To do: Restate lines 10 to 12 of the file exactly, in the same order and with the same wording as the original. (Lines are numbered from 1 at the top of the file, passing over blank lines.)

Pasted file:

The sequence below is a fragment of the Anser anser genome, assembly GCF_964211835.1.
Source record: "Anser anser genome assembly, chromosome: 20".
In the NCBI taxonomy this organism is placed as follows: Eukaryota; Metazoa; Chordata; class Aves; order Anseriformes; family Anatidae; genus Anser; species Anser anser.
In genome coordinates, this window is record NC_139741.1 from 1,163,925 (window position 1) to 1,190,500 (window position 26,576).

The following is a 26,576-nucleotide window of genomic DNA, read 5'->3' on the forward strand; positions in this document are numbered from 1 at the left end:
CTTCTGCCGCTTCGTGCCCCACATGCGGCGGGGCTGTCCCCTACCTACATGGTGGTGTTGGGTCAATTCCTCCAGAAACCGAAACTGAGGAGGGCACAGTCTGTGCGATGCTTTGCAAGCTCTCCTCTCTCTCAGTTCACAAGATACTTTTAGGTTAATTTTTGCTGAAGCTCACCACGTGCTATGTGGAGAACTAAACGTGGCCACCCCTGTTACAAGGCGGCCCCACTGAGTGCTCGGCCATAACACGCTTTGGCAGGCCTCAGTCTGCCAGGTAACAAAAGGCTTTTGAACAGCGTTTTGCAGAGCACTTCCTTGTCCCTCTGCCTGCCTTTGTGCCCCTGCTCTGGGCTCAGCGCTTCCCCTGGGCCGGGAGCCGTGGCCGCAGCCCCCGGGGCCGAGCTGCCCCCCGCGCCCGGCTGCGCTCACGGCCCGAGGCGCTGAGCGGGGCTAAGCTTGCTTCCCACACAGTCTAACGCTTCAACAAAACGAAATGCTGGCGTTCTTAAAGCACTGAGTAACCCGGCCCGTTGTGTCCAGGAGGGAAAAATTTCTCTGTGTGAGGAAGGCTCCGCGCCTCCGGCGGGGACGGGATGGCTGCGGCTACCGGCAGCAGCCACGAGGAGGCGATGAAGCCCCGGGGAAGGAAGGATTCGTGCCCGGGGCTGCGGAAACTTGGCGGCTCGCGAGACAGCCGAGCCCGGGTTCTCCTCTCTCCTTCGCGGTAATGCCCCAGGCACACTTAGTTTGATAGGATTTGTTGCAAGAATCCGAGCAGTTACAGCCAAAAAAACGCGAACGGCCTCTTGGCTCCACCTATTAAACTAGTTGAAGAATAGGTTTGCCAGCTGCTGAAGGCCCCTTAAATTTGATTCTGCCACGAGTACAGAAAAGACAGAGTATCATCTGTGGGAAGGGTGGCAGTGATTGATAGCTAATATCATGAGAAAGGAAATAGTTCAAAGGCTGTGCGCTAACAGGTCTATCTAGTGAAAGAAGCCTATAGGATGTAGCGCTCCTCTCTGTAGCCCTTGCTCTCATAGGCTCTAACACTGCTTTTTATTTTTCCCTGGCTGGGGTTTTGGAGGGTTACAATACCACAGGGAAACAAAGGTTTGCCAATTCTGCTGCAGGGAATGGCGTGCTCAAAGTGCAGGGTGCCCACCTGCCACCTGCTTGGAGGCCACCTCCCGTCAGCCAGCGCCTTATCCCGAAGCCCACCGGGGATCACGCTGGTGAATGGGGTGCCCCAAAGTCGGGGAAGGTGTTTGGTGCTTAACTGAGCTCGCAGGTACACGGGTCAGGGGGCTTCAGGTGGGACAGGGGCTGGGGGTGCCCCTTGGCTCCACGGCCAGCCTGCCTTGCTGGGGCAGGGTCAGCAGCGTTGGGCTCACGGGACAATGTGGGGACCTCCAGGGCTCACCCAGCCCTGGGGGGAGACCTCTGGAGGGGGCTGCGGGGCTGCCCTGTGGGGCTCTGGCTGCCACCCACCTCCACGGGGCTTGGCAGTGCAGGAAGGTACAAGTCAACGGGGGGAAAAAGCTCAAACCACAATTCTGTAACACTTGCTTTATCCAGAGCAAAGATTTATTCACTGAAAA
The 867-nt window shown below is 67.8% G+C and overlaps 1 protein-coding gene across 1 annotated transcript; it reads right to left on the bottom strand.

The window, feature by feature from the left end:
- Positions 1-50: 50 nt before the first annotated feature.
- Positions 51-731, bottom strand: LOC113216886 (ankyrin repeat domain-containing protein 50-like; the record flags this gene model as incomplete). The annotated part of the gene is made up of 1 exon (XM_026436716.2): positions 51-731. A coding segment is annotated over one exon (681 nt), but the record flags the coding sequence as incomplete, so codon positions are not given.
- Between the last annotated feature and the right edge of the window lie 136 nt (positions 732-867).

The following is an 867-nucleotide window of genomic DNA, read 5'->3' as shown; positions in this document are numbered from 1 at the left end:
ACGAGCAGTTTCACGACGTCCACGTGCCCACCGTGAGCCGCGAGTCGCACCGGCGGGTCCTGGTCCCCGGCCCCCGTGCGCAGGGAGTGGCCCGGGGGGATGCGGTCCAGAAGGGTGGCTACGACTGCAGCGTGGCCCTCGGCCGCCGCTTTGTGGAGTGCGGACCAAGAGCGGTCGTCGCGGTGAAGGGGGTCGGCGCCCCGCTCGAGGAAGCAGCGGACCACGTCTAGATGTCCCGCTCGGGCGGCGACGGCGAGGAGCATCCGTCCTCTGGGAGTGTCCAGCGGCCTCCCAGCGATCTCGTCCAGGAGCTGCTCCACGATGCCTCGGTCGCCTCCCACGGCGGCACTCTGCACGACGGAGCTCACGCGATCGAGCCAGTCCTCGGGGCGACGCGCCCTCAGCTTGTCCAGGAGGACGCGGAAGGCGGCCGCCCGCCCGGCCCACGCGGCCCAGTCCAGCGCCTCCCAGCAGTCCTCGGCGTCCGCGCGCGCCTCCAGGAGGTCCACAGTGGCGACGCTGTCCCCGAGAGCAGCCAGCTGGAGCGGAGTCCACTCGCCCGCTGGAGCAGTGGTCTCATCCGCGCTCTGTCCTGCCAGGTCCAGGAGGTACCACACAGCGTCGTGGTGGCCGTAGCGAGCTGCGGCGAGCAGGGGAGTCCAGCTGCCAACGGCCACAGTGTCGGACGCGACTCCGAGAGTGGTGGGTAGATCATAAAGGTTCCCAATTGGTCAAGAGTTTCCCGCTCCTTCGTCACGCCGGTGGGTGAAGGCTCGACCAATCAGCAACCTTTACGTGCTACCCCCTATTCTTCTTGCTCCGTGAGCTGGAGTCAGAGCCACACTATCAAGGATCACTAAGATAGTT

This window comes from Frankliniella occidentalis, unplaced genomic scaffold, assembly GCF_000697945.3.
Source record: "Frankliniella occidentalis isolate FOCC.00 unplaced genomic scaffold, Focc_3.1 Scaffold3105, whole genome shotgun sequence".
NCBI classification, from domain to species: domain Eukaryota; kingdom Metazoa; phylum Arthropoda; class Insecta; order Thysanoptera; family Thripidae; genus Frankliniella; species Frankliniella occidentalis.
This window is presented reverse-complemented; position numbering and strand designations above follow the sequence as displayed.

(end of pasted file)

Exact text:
- Positions 51-731, bottom strand: LOC113216886 (ankyrin repeat domain-containing protein 50-like; the record flags this gene model as incomplete). The annotated part of the gene is made up of 1 exon (XM_026436716.2): positions 51-731. A coding segment is annotated over one exon (681 nt), but the record flags the coding sequence as incomplete, so codon positions are not given.
- Between the last annotated feature and the right edge of the window lie 136 nt (positions 732-867).

The following is an 867-nucleotide window of genomic DNA, read 5'->3' as shown; positions in this document are numbered from 1 at the left end: